I forwarded all of these emails to Mr. Shlachter so he can see what I was putting up with, and hoping that perhaps he would agree this is a baseless complaint by a bitter contest participant who believes everyone who applies effort wins a cookie.  Ol' Barry and I got into an email dialogue which quickly turned strange.  All of a sudden he started questioning how I could possibly be at my father's funeral when he died "a year ago".  While it was resourceful of Barry to do a little research, I stress the word "little" because my father actually died in December 08, but who cares about the details?  Nonetheless, I found myself now having to prove to him where I was and why I was there.  Needless to say, this was very irritating and distracting to me, but sensing that he's going to write something about this, I obliged and actually sent him a photo of me spreading my father's ashes at the cemetery.  Something that I should have kept private, as, really, it was actually none of his freaking business.   

Spreading the ashes of my father at his ancestors' grave. Barry apparently found it relevant and somewhat amusing to describe what's actually a Mossimo pixellated print as an "Aloha shirt", his attempt to be snarky in his own little old-fashioned-speak way. Har, har, ain't that real hilarious, folks? So what do you wear during moments of atonement at your parents' graveside? Who cares, you ask? Barry does!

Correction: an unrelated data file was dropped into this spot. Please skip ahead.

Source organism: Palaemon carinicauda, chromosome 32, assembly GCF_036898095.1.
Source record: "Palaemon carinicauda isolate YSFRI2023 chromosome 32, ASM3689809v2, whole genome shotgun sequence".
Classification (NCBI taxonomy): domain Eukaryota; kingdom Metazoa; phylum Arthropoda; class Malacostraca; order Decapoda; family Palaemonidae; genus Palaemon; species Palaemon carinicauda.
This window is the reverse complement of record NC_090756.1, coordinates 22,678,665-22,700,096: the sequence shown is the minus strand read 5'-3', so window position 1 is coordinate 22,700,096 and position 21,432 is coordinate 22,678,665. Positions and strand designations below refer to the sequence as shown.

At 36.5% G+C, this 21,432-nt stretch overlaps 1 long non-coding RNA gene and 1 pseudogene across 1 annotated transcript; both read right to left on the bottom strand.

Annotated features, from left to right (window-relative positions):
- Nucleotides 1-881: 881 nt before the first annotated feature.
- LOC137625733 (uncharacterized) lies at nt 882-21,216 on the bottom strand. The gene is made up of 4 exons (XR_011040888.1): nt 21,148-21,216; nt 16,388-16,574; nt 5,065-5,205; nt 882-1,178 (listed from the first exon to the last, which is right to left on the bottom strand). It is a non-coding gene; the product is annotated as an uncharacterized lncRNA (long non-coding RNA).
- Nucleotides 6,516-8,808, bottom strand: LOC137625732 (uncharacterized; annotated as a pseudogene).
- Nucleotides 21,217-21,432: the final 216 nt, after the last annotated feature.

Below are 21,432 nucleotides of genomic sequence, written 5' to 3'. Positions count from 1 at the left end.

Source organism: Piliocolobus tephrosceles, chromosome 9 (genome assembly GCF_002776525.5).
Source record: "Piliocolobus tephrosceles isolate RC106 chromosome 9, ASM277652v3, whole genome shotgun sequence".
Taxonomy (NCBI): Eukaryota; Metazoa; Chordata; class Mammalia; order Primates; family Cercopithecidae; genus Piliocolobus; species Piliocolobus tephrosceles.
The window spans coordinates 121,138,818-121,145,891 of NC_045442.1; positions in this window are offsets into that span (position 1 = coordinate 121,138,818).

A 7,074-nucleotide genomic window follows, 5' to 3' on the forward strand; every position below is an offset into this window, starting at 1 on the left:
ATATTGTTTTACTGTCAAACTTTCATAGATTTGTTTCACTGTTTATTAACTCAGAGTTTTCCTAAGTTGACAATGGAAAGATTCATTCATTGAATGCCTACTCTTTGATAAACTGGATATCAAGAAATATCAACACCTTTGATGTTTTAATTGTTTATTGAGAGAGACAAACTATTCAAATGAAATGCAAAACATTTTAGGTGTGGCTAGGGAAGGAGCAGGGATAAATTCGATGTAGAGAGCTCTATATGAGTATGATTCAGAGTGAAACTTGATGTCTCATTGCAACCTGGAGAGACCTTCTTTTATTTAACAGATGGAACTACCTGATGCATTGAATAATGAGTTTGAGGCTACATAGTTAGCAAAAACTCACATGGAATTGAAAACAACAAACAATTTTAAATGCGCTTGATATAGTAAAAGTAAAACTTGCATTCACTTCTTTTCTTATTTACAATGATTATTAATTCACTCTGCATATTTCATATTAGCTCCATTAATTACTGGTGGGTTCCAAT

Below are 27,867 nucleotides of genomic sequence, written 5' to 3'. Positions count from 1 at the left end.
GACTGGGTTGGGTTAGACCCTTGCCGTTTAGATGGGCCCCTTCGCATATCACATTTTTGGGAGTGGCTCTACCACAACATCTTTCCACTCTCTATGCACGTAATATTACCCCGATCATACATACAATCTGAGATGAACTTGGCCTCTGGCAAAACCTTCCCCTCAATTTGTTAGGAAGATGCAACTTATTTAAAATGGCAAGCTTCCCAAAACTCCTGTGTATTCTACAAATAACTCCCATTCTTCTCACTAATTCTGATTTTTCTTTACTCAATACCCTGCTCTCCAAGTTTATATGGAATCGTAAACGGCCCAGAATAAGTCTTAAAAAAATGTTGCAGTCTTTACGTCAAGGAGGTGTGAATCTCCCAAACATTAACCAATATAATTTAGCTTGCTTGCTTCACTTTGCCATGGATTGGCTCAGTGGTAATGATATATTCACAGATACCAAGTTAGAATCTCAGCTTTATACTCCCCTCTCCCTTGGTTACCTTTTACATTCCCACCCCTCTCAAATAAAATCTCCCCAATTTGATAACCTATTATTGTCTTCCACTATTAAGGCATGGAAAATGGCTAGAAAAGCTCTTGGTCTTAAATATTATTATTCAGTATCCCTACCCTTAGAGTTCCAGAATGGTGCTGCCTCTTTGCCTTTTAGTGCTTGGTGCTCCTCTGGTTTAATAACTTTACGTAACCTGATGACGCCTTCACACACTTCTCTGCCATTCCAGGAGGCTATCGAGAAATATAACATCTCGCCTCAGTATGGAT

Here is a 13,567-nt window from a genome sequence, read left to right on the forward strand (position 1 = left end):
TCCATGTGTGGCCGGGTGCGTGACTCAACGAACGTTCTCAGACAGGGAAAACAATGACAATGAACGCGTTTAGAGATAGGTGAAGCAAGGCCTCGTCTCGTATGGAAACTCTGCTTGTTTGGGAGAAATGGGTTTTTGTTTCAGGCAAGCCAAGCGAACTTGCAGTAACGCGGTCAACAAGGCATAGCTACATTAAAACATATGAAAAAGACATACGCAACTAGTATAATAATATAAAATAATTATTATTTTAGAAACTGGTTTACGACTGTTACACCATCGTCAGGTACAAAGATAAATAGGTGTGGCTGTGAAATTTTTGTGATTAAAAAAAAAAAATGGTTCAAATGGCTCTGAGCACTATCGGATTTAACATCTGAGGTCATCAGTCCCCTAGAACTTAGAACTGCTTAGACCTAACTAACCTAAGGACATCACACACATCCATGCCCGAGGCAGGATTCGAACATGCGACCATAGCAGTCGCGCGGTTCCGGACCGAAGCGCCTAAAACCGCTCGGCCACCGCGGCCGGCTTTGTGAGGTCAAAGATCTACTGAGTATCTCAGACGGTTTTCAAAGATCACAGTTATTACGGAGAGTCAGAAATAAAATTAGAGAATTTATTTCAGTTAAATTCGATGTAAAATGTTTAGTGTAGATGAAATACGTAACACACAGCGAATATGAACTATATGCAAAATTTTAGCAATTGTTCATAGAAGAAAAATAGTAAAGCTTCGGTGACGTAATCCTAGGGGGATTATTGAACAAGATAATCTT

Well, guess what.  His article ran on Sunday, June 21st, and it is more centered around the purpose of my trip to Scotland than it is this idiot's baseless complaint about my website.  This man, Mr. Barry Shlacther, professional Chili recipe book author, actually and shamefully decides to then offer the semantics of why I called what I was doing a "funeral", followed by a little jab about the attire I was wearing in the photo I sent him.  Sorry, Barry, I guess I didn't know there was a dress code or time limit on honoring a dead parent.  I guess spreading one's ashes on a gravesite must not be referred to as a "funeral" unless certain conditions are met, is this right?  Yes, my father had an official military funeral in New York, as the Star-Telegram beautifully detailed in its tribute to him as a hero firefighter who saved the life of a child in a 1970s fire, but it was because of that tribute that my father's brother in Scotland which we (including my father) did not know existed, and found my brothers and I.  It was then decided we would have another ceremony in Scotland at a grave plot with McKees dating back two centuries that I would not have actually known about if it weren't for the Fort Worth Star Telegram.  Does it really matter that this trip took six months to make happen?  I have two small children, a very hard-working wife and a job.  Taking a week trip overseas without them would take a little planning, and June offered the best opportunity not to mention weather.   I grew up reading that newspaper, and I have appeared in it many times for various and often fun reasons (funny enough, in the very Sunday paper while I was gone, I was in a whimsical article about people who like to wear Hawaiian shirts), and certainly the unknown family of people that found me through it make me eternally grateful.  However, the publicizing of personal details which I furnished to Barry for the sake of clearing up his curiosity indeed crosses a line of journalistic integrity.